One of soccer's biggest games splits Madrid in two

The Spanish capital is torn over Saturday's Champions League final, which pits crosstown rivals Atletico Madrid and Real Madrid against each other.

Joao Henriques/AP
A Real Madrid supporter poses for a photograph in front of a billboard showing Atletico Madrid star players in Lisbon, Portugal, Thursday. Spanish soccer teams Real Madrid and Atletico Madrid will play the Champions League final match on May 24 in Lisbon.

Like never before, Madrid's soul is torn in two: white collar vs blue collar, "galactic" vs "humble," overbearing vs deserving.

The source of that divide? Madrid's two football teams are facing off in Lisbon for Europe's most coveted prize, the Champions League trophy.

Today's meeting between Atletico de Madrid and Real Madrid will be their first in the Champions League final, the most prestigious title after the World Cup. Atleti, as Atletico is known, has only once reached the European elite final, in 1974, and lost. Real Madrid has won the tournament nine times.

But the match isn't simply about the prize at stake. The Madrid rivalry transcend sports. It's a question of identity: the globally famous, rich, and powerful star-filled Real and its historically humbler, poorer, but perseverant underdog Atleti.

Both are top-caliber teams by European standards; Real Madrid is the top grossing team in Europe, and Atleti ranks 20th.

But in terms of money spent and success on the field, the difference between the two is stark. In the history of La Liga, Spain's professional soccer league, Real has won 32 titles, including 5 since the turn of the century. Atleti has tallied only 10, including this year.

In the last decade, Real Madrid spent nearly 1.2 billion euros in signing some of the best players in the world, including its top striker Cristiano Ronaldo of Portugal. Atleti spent only a quarter of that, according to consulting firm Deloitte.

The economic divide between the two clubs mirrors the difference between their respective fan bases. While flags and T-shirts intertwine throughout the city, the working class neighborhoods tend to support Atleti, while the middle- and high-class ones tend to support Real Madrid.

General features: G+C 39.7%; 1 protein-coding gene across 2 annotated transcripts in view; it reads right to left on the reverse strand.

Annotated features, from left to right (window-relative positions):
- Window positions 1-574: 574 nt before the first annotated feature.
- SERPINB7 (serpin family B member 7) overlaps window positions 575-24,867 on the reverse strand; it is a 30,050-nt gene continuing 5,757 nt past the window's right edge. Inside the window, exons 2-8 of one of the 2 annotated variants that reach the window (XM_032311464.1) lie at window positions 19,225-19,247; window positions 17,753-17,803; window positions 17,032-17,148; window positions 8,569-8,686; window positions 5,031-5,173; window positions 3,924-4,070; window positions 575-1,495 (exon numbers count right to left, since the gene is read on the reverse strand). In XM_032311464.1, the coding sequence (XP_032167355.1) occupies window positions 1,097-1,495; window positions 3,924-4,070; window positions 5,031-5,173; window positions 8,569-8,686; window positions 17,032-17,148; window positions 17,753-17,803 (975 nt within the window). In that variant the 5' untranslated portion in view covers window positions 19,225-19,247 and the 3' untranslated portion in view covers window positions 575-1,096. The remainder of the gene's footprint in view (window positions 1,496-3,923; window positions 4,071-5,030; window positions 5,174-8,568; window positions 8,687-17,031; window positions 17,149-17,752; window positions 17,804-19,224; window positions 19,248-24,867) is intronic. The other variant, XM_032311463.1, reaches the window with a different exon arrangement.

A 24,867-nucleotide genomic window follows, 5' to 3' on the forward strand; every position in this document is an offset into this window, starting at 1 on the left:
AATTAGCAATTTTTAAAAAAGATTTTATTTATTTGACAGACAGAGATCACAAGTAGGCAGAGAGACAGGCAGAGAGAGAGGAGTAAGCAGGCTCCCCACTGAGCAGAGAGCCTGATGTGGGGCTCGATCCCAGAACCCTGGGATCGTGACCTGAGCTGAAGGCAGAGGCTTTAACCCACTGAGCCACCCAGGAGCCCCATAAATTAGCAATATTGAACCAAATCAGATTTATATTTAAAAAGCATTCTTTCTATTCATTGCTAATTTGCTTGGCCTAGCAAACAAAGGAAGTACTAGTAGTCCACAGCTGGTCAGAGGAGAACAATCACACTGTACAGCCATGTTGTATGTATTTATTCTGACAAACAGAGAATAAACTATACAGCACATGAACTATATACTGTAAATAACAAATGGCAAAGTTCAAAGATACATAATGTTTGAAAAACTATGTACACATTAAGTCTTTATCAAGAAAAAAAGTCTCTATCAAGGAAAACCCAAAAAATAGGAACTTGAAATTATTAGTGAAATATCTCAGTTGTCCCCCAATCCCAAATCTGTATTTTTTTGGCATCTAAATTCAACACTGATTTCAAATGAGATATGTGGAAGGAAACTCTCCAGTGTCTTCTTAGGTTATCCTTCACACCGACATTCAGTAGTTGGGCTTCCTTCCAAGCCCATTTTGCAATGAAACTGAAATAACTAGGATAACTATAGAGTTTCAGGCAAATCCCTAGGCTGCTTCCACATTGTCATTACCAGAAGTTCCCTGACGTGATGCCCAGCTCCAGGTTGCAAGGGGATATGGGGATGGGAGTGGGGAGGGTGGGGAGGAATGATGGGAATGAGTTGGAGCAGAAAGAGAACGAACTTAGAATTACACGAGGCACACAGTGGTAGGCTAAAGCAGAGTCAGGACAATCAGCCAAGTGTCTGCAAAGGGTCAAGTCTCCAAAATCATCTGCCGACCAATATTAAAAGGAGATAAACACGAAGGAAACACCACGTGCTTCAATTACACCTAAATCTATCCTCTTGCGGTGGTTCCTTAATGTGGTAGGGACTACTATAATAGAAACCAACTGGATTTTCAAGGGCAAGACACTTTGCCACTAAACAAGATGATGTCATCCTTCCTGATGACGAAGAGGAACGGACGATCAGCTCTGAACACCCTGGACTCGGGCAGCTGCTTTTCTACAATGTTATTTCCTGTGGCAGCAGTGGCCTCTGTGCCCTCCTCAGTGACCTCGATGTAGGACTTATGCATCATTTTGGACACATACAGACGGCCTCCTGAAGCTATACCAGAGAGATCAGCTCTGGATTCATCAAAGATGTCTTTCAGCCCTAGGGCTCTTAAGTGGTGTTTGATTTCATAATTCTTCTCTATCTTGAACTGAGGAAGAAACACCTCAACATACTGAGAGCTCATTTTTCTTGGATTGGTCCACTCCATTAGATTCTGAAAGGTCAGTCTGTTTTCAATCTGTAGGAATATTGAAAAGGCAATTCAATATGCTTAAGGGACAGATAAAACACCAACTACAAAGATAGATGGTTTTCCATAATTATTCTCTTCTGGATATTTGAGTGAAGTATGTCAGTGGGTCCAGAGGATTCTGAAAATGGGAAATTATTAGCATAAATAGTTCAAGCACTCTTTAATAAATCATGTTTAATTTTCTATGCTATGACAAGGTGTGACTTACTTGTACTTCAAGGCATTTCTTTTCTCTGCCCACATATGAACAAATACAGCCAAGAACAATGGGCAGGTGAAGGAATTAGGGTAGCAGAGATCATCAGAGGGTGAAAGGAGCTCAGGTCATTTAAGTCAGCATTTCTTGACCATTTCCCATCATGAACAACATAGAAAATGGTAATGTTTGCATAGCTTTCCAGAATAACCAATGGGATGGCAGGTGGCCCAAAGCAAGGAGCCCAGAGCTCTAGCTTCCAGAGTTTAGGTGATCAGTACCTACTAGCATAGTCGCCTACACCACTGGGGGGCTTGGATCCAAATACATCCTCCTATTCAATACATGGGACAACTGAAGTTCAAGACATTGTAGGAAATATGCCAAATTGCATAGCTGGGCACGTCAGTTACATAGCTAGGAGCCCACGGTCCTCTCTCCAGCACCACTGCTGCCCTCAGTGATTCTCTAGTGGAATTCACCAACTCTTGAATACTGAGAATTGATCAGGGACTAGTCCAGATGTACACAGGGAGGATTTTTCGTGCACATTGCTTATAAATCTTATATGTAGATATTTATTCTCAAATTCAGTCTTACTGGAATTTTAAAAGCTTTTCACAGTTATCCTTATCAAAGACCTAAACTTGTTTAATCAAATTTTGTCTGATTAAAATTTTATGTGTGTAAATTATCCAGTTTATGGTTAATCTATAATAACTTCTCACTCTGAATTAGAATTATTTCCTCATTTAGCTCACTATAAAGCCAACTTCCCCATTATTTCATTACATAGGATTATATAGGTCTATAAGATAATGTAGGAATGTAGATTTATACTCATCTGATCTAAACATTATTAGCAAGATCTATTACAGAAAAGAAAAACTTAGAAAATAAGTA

"Atleti fans come more from the working class, while Real Madrid is just a brand," says Miguel Abascal, a biologist, after hoisting a large Atleli flag on his car. "It's an uneven rivalry. We are visceral and they are arrogant."

Even the monarchy is of two minds over the rivalry: King Juan Carlos is a Real Madrid fan, while his heir, Prince Felipe, backs Atletico.

But Spain's capital has always split its love for its teams, and it is clear whose fans are more numerous. On the streets of Madrid, Real's white team colors far outnumber Atleti's red and white.

Still, the city hasn't seen so much of Atleti's red and white colors since 1996, when it won its last national title. It has arguably been the best year in Atleti's history, capturing its championship at the expense of both Barcelona and Real Madrid – not only the two strongest and richest teams in Spain, but also among the top ranked in Europe.

For Real fans, Saturday is a chance for revenge. They are furious their team let the national title slip away in the final stretch of the league, and winning the Champions League final is close to mandatory.

"If they win, fans will probably forgive its lack of ambition in the league," says Gonzalo Blanco, an engineer and die-hard Real fan. "Real Madrid's quality against Atleti's faith, tenacity, and relentlessness."

Real Madrid is indeed the favorite, but Atleti fans still hope for another miracle. "I tell my children this is historic and will probably not be repeated," says Juan Miguel Ramiro, a journalist. "I just can't imagine winning both the national title and the Champion's League."

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